NPM should have come along with Node, but let's check with npm -v and if you need to use brew install npm to complete.

Heroku is very useful as a simple web server to host your work online. They have an installer to download here - https://toolbelt.heroku.com. You'll need to set up a free account on Heroku and use the login details to complete the process.

Github is also essential to get and share code. Create a free account at http://github.com and get started by cloning this project, see below.

If you are new to using a command line, FISH is a really nice improvement on the standard terminal that comes with your Mac. Download it here and replace the default, or just type chsh -s /usr/local/bin/fish after installing to do it.

You may need to open System Preferences > Security & Privacy and allow the installer to run.

Or in a terminal use git clone https://github.com/paulpod/dvladesign.git

Simple pages

Get this project off Github. https://github.com/paulpod/dvladesign

Or in a terminal use git clone https://github.com/paulpod/dvladesign

After cloning, move to the new directory "dvladesign" with cd dvladesign and run npm install which will get all the additional parts fresh from the internet.

Node-SASS should get installed with that, but on our box-fresh macs we had to add it manually using npm install node-sass to get things working.

Use node start.js to start your local private webserver - note the address at the end messages. Now visit http://localhost:3001 in your browser and you should see this page, but running locally from your machine.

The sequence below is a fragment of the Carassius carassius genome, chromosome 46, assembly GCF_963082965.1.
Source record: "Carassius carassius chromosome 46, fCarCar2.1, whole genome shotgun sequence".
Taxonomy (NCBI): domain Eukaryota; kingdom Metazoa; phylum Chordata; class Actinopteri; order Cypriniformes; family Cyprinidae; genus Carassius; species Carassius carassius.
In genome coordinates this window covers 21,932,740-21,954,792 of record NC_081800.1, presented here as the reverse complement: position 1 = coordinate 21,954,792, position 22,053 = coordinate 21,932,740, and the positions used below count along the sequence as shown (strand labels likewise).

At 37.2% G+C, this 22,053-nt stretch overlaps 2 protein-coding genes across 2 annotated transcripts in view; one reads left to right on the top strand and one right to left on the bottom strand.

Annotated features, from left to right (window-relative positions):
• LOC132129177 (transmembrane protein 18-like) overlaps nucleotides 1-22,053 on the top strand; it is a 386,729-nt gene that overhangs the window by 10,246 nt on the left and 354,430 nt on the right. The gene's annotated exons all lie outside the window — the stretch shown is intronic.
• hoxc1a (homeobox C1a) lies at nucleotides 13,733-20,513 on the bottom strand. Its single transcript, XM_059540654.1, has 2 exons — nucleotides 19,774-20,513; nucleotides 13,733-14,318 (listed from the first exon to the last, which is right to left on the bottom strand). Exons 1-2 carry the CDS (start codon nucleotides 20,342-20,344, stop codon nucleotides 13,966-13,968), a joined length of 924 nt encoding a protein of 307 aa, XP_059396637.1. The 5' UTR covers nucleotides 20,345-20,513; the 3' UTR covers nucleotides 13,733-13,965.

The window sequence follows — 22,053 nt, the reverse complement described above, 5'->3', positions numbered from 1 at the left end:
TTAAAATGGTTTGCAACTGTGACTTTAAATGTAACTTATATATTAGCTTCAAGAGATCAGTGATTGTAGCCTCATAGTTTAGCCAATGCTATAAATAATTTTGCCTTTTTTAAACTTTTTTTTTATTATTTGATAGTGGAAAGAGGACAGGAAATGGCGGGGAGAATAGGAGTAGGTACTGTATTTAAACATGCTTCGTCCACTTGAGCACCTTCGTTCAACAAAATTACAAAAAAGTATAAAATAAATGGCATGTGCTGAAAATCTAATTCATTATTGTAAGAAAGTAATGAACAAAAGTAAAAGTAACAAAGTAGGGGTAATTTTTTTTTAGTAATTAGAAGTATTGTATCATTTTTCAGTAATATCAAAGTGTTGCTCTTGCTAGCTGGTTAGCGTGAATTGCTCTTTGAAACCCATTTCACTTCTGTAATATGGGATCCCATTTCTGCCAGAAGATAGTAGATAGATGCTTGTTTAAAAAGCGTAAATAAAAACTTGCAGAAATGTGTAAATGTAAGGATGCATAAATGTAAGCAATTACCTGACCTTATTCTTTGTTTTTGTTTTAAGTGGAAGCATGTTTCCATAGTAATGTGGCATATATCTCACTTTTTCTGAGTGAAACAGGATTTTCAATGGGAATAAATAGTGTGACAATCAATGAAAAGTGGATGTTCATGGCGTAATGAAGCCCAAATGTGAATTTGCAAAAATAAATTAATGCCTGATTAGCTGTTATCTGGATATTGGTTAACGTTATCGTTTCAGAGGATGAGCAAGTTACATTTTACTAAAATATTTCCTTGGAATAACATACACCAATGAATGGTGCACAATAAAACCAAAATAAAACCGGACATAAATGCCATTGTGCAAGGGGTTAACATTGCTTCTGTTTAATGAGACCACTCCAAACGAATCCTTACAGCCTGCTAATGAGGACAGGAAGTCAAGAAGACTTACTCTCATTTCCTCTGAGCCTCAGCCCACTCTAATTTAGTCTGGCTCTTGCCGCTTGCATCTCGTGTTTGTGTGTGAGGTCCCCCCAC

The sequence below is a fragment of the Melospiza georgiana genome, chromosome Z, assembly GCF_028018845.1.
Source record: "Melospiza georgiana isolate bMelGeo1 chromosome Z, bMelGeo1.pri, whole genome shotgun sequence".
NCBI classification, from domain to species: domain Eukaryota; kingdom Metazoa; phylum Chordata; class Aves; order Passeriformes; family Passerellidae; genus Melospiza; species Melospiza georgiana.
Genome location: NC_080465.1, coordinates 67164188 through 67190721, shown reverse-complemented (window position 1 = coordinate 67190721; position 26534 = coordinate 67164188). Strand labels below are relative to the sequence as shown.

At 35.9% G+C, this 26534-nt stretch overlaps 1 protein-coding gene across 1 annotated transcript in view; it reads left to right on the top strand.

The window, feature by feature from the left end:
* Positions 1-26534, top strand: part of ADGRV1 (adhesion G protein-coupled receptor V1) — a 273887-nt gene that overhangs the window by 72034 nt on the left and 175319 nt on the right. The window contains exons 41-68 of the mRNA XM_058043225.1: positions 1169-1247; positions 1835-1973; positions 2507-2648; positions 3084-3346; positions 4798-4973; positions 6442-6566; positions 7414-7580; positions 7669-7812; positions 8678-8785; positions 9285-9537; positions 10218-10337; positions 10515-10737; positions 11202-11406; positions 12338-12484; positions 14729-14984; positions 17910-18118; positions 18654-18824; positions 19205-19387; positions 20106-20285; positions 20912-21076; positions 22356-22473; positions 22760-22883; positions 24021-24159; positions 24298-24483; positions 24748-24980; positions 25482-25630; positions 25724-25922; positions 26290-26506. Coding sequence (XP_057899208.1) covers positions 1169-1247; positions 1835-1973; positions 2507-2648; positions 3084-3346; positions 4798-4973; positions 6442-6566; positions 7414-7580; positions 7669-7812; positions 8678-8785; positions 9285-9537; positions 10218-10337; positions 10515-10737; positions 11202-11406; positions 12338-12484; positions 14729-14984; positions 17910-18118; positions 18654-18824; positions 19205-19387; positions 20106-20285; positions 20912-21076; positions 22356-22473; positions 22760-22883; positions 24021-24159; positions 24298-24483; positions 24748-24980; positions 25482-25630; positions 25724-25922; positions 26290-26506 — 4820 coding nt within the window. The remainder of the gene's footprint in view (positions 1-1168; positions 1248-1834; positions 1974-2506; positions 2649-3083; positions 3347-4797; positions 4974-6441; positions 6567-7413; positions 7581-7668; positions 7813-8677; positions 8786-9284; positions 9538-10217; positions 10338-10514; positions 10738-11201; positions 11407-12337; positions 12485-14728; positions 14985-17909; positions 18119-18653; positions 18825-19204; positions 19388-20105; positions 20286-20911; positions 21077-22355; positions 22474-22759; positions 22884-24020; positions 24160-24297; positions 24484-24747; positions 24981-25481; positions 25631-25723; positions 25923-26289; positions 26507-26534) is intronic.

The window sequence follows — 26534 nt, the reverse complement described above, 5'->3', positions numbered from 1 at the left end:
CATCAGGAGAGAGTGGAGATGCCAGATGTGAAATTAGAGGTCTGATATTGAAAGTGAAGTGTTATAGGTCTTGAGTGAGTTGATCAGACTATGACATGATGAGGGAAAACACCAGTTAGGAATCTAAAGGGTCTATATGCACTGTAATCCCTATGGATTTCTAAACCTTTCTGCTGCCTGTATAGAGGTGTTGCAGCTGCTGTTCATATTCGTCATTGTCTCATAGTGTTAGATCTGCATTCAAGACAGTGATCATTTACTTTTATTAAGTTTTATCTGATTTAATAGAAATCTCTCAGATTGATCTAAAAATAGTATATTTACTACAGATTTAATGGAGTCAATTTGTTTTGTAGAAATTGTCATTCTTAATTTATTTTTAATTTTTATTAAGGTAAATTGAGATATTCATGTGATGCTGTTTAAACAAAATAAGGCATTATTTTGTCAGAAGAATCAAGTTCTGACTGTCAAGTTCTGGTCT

Edit HTML pages using Sublime Text by opening the "dvladesign" directory in the app. You'll see a file list on the left hand side. Your pages are in app/views/examples/elements and your CSS, images and stylesheets are in app/assets.

Don't edit the ones in /public as those are temporary, and are deleted each time you restart your webserver!

Flow, Forms and Facts

Many of the pages you will design and prototype will be one of these. Below are a few simple pages that combined can make an early prototype of most things.

GDS has recently provided improved guidance on form structure, which is a good starting point to crack most tough problems.

Basic input page : basic-1-field.html

The page features a black top bar, only containing the name of the service. We have found using this space for sub-navigation or other functions does not work, users do not see it.

Following the one-thing-per-page pattern, this page asks for a document reference number, using a stylised illustration of the document it comes from.

There is some javascript code to only allow numbers to be entered into the field, and a javascript helper called Parsely checks the number is there and that it contains 16 digits and prints a message if not.

The page also features a small back button at the top. Research shows users do not like to use the browser back button within forms, they sometimes fail. Adding this one, it provides confidence that it will work and they can correct mistakes.

There is one button styled in a green box, the main action is to continue.

Code in routes.js

/* Pass nextpage for Basic Flow control */

app.get('/examples/elements/basic-flow', function (req, res) {
/* line above starts a new JS function, receives the form action event from the webpage */

var next = req.query.nextlink;
/* this line pulls out the name of the next page that was sent with the weblink */